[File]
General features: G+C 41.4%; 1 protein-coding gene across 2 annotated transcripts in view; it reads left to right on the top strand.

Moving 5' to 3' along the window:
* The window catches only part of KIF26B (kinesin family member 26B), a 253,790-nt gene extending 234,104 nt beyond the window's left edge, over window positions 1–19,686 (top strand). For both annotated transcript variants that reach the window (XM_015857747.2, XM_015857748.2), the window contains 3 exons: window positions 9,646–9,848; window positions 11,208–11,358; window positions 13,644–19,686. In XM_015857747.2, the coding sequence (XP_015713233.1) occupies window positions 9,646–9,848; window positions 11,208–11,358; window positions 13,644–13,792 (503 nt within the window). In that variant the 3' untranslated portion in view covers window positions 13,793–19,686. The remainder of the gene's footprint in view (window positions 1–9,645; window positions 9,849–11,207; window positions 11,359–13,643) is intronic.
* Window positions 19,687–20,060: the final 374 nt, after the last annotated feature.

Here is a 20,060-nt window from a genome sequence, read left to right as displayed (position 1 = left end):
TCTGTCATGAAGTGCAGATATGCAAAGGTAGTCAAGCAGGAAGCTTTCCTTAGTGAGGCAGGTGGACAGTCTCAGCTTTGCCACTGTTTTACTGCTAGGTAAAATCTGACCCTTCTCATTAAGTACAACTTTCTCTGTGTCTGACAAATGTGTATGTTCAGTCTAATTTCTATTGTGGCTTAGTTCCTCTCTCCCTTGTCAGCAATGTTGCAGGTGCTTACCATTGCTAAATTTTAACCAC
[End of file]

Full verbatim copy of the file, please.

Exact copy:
General features: G+C 41.4%; 1 protein-coding gene across 2 annotated transcripts in view; it reads left to right on the top strand.

Moving 5' to 3' along the window:
* The window catches only part of KIF26B (kinesin family member 26B), a 253,790-nt gene extending 234,104 nt beyond the window's left edge, over window positions 1–19,686 (top strand). For both annotated transcript variants that reach the window (XM_015857747.2, XM_015857748.2), the window contains 3 exons: window positions 9,646–9,848; window positions 11,208–11,358; window positions 13,644–19,686. In XM_015857747.2, the coding sequence (XP_015713233.1) occupies window positions 9,646–9,848; window positions 11,208–11,358; window positions 13,644–13,792 (503 nt within the window). In that variant the 3' untranslated portion in view covers window positions 13,793–19,686. The remainder of the gene's footprint in view (window positions 1–9,645; window positions 9,849–11,207; window positions 11,359–13,643) is intronic.
* Window positions 19,687–20,060: the final 374 nt, after the last annotated feature.

Here is a 20,060-nt window from a genome sequence, read left to right as displayed (position 1 = left end):
TCTGTCATGAAGTGCAGATATGCAAAGGTAGTCAAGCAGGAAGCTTTCCTTAGTGAGGCAGGTGGACAGTCTCAGCTTTGCCACTGTTTTACTGCTAGGTAAAATCTGACCCTTCTCATTAAGTACAACTTTCTCTGTGTCTGACAAATGTGTATGTTCAGTCTAATTTCTATTGTGGCTTAGTTCCTCTCTCCCTTGTCAGCAATGTTGCAGGTGCTTACCATTGCTAAATTTTAACCAC